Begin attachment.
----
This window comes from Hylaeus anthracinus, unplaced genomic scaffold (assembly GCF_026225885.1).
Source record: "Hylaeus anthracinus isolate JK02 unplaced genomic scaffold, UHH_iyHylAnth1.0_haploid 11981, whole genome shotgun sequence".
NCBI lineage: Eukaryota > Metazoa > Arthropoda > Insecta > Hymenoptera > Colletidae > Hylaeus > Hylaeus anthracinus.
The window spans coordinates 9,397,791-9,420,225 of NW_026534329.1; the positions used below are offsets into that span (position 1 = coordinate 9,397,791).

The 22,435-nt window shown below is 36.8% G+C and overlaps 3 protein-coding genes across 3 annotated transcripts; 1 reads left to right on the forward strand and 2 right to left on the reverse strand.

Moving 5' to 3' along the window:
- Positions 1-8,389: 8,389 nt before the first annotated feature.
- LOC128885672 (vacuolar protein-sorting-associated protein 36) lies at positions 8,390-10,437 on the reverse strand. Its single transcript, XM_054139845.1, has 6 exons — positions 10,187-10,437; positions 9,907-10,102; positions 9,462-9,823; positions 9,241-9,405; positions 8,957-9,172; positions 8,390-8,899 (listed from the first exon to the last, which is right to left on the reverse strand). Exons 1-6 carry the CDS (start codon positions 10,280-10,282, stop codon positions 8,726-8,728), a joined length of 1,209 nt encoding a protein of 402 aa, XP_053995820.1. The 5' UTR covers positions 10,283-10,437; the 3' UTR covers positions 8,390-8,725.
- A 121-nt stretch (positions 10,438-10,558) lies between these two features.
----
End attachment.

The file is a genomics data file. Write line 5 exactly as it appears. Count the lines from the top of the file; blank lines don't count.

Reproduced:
The 22,435-nt window shown below is 36.8% G+C and overlaps 3 protein-coding genes across 3 annotated transcripts; 1 reads left to right on the forward strand and 2 right to left on the reverse strand.